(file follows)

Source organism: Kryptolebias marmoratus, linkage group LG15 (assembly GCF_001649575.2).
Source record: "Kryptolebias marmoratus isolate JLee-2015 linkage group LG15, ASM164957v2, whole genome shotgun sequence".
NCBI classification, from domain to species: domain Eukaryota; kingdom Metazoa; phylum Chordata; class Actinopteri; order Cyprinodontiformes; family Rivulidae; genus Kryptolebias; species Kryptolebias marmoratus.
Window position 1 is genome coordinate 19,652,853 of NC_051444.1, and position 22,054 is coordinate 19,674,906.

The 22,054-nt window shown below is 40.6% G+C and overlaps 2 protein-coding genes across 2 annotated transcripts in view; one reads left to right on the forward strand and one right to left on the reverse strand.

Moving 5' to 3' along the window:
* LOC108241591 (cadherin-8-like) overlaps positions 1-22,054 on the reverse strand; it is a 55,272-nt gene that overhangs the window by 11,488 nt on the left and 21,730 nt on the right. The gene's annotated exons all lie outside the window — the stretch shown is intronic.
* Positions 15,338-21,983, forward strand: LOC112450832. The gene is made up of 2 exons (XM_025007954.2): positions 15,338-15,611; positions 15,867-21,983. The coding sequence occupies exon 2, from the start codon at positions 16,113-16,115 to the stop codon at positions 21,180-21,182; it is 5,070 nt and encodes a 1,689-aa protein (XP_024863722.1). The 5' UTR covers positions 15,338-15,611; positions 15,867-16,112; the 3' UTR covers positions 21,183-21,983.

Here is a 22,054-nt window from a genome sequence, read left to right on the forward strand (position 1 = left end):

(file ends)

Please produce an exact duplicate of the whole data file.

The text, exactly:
Source organism: Kryptolebias marmoratus, linkage group LG15 (assembly GCF_001649575.2).
Source record: "Kryptolebias marmoratus isolate JLee-2015 linkage group LG15, ASM164957v2, whole genome shotgun sequence".
NCBI classification, from domain to species: domain Eukaryota; kingdom Metazoa; phylum Chordata; class Actinopteri; order Cyprinodontiformes; family Rivulidae; genus Kryptolebias; species Kryptolebias marmoratus.
Window position 1 is genome coordinate 19,652,853 of NC_051444.1, and position 22,054 is coordinate 19,674,906.

The 22,054-nt window shown below is 40.6% G+C and overlaps 2 protein-coding genes across 2 annotated transcripts in view; one reads left to right on the forward strand and one right to left on the reverse strand.

Moving 5' to 3' along the window:
* LOC108241591 (cadherin-8-like) overlaps positions 1-22,054 on the reverse strand; it is a 55,272-nt gene that overhangs the window by 11,488 nt on the left and 21,730 nt on the right. The gene's annotated exons all lie outside the window — the stretch shown is intronic.
* Positions 15,338-21,983, forward strand: LOC112450832. The gene is made up of 2 exons (XM_025007954.2): positions 15,338-15,611; positions 15,867-21,983. The coding sequence occupies exon 2, from the start codon at positions 16,113-16,115 to the stop codon at positions 21,180-21,182; it is 5,070 nt and encodes a 1,689-aa protein (XP_024863722.1). The 5' UTR covers positions 15,338-15,611; positions 15,867-16,112; the 3' UTR covers positions 21,183-21,983.

Here is a 22,054-nt window from a genome sequence, read left to right on the forward strand (position 1 = left end):